If It Is Limited Enough, Is It Collectible?
When you look at a watch you are considering to purchase, and there were only ten pieces available in the world, would this make it more attractive for you as an investment?
This would not be sufficient by itself, but it would be a positive aspect for a watch that I already had an interest in. It would certainly be very positive for the value of the watch. This is probably true for any market where it is driven predominantly by collectors. The desire to have something special and rare is compelling because it is interesting to talk to other people. This is a key aspect of collecting; it is the fun of sharing the passion.
In the background, there is most likely a degree of one-upmanship for everybody. The desire to have something outstanding and incredibly rare is attractive, and for a collector, there is always going to be a little desire to show off. This is not different from anything else, even though most people do not like to admit it. I think it is just fantastic to find something that can be enjoyed as a group. Watch collectors call them “grails,” a specific watch that is unobtainable, that watch that they all aspire to own. The gating item is certainly not that the collectors do not have the money to purchase them. That never seems to be the issue in my experience. It is just a question of finding the right piece at the right time.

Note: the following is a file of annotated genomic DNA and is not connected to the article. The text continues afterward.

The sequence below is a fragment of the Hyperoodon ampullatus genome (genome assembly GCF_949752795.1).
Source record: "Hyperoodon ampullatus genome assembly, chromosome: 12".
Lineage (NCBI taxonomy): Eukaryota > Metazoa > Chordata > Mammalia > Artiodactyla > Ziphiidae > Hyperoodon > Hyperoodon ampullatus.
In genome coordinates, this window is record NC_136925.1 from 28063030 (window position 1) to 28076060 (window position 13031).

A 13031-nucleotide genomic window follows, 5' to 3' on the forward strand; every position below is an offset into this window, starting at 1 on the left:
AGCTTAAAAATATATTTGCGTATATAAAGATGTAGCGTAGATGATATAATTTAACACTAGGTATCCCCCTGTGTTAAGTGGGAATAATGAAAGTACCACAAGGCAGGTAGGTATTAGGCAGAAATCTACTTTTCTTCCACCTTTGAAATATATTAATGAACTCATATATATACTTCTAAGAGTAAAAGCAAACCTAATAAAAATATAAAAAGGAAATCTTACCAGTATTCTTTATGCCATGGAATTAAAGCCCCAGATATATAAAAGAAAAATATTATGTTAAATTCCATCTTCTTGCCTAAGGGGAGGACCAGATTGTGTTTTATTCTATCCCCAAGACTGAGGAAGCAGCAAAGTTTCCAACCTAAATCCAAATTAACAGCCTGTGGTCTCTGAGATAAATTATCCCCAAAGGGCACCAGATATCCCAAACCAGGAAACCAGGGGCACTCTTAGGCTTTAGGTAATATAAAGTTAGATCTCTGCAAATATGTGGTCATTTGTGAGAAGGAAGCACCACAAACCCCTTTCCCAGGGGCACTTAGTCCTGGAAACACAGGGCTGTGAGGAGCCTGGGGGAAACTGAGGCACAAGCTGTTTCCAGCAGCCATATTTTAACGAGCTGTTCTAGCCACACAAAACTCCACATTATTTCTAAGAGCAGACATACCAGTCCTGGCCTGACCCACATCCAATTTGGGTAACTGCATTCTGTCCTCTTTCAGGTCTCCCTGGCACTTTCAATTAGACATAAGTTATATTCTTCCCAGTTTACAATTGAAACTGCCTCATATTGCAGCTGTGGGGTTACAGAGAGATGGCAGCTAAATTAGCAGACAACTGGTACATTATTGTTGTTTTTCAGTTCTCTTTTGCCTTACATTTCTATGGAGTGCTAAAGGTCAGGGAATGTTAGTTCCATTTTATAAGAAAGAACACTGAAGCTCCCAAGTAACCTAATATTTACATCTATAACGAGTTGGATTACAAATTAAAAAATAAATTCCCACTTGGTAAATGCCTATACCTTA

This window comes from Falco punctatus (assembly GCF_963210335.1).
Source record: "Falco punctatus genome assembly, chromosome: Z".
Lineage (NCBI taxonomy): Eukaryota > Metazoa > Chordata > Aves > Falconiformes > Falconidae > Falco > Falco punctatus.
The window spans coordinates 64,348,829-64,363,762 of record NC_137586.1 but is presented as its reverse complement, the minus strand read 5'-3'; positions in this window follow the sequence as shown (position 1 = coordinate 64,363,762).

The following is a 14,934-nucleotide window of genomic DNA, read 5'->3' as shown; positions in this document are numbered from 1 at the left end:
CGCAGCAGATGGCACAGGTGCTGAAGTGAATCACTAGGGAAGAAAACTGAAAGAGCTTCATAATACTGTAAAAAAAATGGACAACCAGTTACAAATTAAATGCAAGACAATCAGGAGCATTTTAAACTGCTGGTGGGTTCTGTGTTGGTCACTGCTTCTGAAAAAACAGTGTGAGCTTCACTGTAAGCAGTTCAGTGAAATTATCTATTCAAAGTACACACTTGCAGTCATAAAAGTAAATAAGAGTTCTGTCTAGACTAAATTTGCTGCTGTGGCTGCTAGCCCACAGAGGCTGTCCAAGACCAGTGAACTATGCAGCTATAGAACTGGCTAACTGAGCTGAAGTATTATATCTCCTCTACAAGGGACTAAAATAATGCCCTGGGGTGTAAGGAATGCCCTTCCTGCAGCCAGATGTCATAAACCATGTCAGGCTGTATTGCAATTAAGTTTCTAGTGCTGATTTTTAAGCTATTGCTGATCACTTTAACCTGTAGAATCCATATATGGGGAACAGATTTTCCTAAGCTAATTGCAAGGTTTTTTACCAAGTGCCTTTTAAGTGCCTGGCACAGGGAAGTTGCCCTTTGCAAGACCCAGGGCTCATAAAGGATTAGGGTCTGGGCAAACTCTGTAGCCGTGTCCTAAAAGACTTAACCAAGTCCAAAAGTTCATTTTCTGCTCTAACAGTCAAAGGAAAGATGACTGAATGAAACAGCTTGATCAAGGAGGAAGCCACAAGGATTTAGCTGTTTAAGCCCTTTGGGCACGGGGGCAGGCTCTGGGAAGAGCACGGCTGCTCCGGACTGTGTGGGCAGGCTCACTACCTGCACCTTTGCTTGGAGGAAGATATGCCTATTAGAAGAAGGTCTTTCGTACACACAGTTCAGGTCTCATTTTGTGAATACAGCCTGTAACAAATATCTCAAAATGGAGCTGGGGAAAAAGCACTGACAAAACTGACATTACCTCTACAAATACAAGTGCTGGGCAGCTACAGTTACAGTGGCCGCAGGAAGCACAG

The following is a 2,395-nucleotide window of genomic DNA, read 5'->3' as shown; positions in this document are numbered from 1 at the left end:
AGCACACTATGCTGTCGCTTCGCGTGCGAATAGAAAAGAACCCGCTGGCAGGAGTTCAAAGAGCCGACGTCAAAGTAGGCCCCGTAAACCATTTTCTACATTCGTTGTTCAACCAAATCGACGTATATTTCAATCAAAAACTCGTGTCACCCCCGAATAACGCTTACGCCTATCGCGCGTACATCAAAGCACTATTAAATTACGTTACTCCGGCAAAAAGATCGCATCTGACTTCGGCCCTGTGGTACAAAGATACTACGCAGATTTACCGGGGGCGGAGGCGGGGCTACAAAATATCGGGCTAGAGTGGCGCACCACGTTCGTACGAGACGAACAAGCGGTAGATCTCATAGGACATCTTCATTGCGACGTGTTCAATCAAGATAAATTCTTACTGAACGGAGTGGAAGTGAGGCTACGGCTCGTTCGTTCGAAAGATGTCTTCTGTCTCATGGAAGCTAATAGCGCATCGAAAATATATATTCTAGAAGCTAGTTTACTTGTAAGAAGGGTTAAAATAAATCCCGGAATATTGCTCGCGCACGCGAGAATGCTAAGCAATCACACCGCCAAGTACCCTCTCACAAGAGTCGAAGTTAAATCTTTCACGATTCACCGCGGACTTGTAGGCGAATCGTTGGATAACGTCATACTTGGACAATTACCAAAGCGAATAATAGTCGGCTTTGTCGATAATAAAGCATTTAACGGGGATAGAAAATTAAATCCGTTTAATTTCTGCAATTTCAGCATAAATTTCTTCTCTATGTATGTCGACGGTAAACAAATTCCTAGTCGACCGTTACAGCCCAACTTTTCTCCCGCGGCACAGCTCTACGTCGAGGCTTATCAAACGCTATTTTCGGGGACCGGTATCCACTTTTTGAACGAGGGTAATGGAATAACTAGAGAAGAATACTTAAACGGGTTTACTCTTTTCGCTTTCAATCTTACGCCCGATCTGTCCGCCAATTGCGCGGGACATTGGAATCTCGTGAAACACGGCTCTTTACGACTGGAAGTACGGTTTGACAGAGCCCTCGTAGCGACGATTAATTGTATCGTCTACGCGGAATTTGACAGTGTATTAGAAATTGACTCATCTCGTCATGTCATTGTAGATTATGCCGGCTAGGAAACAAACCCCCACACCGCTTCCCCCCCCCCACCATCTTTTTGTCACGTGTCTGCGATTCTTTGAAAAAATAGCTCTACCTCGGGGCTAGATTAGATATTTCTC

If It Is Rare, Then It Can Be A “Grail”
How do you go about finding one of these pieces – a grail?
The internet is an excellent source because most dealers, most traders, and all the auction houses publish catalogs and published pieces online. Specialist forums have a vast network of collectors that are genuinely global network. My network is quite large now, so if I wanted to sell a specific, rare watch, I would not advertise it or put it in an auction. I would merely send an email or WhatsApp out to the people I know who are interested in that specific piece.